- The Washington Times - Thursday, April 11, 2002

CALCUTTA A fundamentalist Hindu group has revived a ritual not performed in India for 500 years by sacrificing 10 horses, horrifying animal rights activists and at least one federal minister.

The group slaughtered 10 stallions in the village of Juna Padia, about 270 miles southwest of Calcutta, on March 29 as 10,000 supporters chanted in praise of the god Rama.

About 150 priests performed the ritual, which is believed to have cost $123,000.

"Some anti-Hindu elements tried their best to stop this holy ritual. But we have succeeded because the god was on our side," said Maharshi Girisurya Swami, a leader of Vishwa Hindu Parishad, or World Hindu Council, who organized the ceremony.

As required by the ritual, 10 white and perfectly healthy male horses were taken on a tour of the state before being slaughtered on the altar on the 10th day. Blood of the animals was collected in hundreds of earthen pots to be sprinkled on fire and distributed among supporters to preserve at homes.

Before the sacrifice, a "purification ritual" was performed when the horses were forced to stand in the middle of circles of fire, surrounded by the group's supporters to prevent the horses from escaping. The horses suffered extensive burns, witnesses reported to the animal rights campaigners.

Animal rights activists had appealed to the state and federal authorities to use animal cruelty laws to prevent the slaughter in the name of religion. Chief Minister Naveen Patnaik of eastern Orissa state, where the ritual was performed, ignored an appeal by Maneka Gandhi, the federal minister for culture and animal care and a well-known animal rights activist. In fact, some of his Cabinet colleagues were seen attending the ritual.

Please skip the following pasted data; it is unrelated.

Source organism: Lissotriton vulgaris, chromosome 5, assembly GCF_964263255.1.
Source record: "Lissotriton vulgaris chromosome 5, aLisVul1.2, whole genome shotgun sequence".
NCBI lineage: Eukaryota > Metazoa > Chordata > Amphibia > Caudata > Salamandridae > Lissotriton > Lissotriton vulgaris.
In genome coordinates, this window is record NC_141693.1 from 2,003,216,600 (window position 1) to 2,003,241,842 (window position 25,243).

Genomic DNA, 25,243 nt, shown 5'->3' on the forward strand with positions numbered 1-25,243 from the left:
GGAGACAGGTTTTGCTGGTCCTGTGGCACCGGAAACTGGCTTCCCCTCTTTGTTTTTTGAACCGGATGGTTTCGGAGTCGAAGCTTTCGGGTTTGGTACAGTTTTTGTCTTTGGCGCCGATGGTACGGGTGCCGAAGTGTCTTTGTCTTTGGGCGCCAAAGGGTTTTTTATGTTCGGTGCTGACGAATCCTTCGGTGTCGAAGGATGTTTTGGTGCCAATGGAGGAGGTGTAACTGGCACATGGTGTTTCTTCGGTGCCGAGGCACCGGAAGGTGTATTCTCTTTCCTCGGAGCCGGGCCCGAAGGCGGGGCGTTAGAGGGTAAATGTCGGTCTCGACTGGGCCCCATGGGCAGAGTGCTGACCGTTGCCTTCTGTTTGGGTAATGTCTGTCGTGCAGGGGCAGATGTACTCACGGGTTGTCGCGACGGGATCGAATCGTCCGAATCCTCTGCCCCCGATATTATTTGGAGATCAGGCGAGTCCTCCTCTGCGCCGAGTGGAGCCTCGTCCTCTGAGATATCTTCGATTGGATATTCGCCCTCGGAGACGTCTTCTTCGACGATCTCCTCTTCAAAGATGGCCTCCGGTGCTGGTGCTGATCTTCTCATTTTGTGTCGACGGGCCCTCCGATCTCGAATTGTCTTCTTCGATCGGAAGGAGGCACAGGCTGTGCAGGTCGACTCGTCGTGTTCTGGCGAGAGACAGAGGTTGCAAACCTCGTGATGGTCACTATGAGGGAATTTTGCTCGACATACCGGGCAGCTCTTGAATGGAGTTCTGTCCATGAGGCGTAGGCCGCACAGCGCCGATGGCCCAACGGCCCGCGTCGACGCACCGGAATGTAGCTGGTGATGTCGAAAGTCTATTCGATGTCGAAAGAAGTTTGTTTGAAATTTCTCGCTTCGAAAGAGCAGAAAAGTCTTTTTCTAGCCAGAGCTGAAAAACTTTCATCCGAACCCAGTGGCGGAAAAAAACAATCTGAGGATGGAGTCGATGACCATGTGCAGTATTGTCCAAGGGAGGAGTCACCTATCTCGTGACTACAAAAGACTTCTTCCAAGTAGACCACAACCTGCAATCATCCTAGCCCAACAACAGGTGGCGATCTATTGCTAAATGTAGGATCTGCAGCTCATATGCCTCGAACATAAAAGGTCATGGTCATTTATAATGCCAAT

Mr. Patnaik's party, Biju Janata Dal, is a member of the ruling coalition in New Delhi led by the Hindu nationalist Bharatiya Janata Party.

In ancient India, "dasaswamedh yajna" or the "ceremony of fire and sacrifice of horses" was conducted by Hindu kings in the hope of bringing peace and prosperity to the nation. Many Hindus believe the mythical god Rama sacrificed 10 horses to please the creator of the universe and happiness returned to his kingdom.

Asish Basu, a prominent historian at Calcutta University, said the last horse sacrifice is believed to have taken place in India at least 500 years ago.

Over the past few years, Hindu militancy has been on the rise in Orissa, a poor, arid state. In January 1999, an Australian evangelist missionary and two of his children were burned to death while they were sleeping in their vehicle in a tribal region of the state. A Hindu militant was convicted of the killings.

Addressing the congregants at the ritual, Girisurya Swami said the state will be blessed with good luck as a result of the sacrifice.

"Don't be ignorant and blame poverty, illiteracy, drought and other natural calamities for the backwardness of the state," he said. "To be happy and prosperous you need to be blessed by gods. We have appeased gods by our ritual and soon we will see peace and prosperity."

Biswanath Acharya, one of the priests who conducted the ceremony, said the country is suffering because for centuries Hindus did not care for such ancient holy traditions.

"To bring happiness throughout the country we need to organize many such rituals in different corners of the country," he said.

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